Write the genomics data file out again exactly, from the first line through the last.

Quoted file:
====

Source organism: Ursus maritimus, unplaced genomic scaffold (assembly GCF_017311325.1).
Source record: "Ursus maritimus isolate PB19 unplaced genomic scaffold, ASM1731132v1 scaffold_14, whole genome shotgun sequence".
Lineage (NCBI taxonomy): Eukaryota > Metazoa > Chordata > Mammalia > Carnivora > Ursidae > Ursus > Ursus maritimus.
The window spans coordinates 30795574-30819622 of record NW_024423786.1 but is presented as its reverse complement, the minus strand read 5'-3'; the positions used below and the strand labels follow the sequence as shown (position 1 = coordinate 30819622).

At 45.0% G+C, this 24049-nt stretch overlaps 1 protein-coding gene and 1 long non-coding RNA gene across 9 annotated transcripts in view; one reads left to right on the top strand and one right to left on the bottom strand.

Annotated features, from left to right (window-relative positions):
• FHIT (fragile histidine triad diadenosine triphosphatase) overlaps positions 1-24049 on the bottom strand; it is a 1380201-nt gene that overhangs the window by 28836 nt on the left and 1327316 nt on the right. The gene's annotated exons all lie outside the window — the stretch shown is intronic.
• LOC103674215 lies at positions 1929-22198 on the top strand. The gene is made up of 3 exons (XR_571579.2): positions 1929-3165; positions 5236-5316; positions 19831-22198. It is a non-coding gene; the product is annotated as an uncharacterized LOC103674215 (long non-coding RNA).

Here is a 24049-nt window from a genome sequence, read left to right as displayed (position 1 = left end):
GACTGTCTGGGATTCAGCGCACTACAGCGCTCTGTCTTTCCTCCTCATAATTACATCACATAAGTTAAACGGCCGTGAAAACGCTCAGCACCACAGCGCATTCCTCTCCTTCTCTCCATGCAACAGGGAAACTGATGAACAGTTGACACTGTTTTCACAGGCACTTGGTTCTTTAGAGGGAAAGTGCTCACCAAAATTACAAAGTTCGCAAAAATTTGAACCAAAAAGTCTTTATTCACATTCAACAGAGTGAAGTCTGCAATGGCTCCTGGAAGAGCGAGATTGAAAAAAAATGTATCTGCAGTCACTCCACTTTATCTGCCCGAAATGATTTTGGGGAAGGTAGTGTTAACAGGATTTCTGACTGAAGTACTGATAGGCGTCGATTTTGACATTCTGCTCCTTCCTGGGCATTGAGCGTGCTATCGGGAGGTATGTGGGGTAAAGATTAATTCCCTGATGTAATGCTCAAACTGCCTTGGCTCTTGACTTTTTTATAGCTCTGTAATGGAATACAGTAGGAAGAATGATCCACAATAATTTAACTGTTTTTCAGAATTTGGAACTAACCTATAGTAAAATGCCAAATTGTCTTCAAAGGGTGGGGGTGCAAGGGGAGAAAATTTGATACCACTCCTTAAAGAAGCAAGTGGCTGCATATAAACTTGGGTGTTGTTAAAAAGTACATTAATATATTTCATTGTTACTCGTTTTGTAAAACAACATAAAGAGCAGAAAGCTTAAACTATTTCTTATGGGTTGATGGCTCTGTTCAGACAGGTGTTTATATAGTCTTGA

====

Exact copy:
Source organism: Ursus maritimus, unplaced genomic scaffold (assembly GCF_017311325.1).
Source record: "Ursus maritimus isolate PB19 unplaced genomic scaffold, ASM1731132v1 scaffold_14, whole genome shotgun sequence".
Lineage (NCBI taxonomy): Eukaryota > Metazoa > Chordata > Mammalia > Carnivora > Ursidae > Ursus > Ursus maritimus.
The window spans coordinates 30795574-30819622 of record NW_024423786.1 but is presented as its reverse complement, the minus strand read 5'-3'; the positions used below and the strand labels follow the sequence as shown (position 1 = coordinate 30819622).

At 45.0% G+C, this 24049-nt stretch overlaps 1 protein-coding gene and 1 long non-coding RNA gene across 9 annotated transcripts in view; one reads left to right on the top strand and one right to left on the bottom strand.

Annotated features, from left to right (window-relative positions):
• FHIT (fragile histidine triad diadenosine triphosphatase) overlaps positions 1-24049 on the bottom strand; it is a 1380201-nt gene that overhangs the window by 28836 nt on the left and 1327316 nt on the right. The gene's annotated exons all lie outside the window — the stretch shown is intronic.
• LOC103674215 lies at positions 1929-22198 on the top strand. The gene is made up of 3 exons (XR_571579.2): positions 1929-3165; positions 5236-5316; positions 19831-22198. It is a non-coding gene; the product is annotated as an uncharacterized LOC103674215 (long non-coding RNA).

Here is a 24049-nt window from a genome sequence, read left to right as displayed (position 1 = left end):
GACTGTCTGGGATTCAGCGCACTACAGCGCTCTGTCTTTCCTCCTCATAATTACATCACATAAGTTAAACGGCCGTGAAAACGCTCAGCACCACAGCGCATTCCTCTCCTTCTCTCCATGCAACAGGGAAACTGATGAACAGTTGACACTGTTTTCACAGGCACTTGGTTCTTTAGAGGGAAAGTGCTCACCAAAATTACAAAGTTCGCAAAAATTTGAACCAAAAAGTCTTTATTCACATTCAACAGAGTGAAGTCTGCAATGGCTCCTGGAAGAGCGAGATTGAAAAAAAATGTATCTGCAGTCACTCCACTTTATCTGCCCGAAATGATTTTGGGGAAGGTAGTGTTAACAGGATTTCTGACTGAAGTACTGATAGGCGTCGATTTTGACATTCTGCTCCTTCCTGGGCATTGAGCGTGCTATCGGGAGGTATGTGGGGTAAAGATTAATTCCCTGATGTAATGCTCAAACTGCCTTGGCTCTTGACTTTTTTATAGCTCTGTAATGGAATACAGTAGGAAGAATGATCCACAATAATTTAACTGTTTTTCAGAATTTGGAACTAACCTATAGTAAAATGCCAAATTGTCTTCAAAGGGTGGGGGTGCAAGGGGAGAAAATTTGATACCACTCCTTAAAGAAGCAAGTGGCTGCATATAAACTTGGGTGTTGTTAAAAAGTACATTAATATATTTCATTGTTACTCGTTTTGTAAAACAACATAAAGAGCAGAAAGCTTAAACTATTTCTTATGGGTTGATGGCTCTGTTCAGACAGGTGTTTATATAGTCTTGA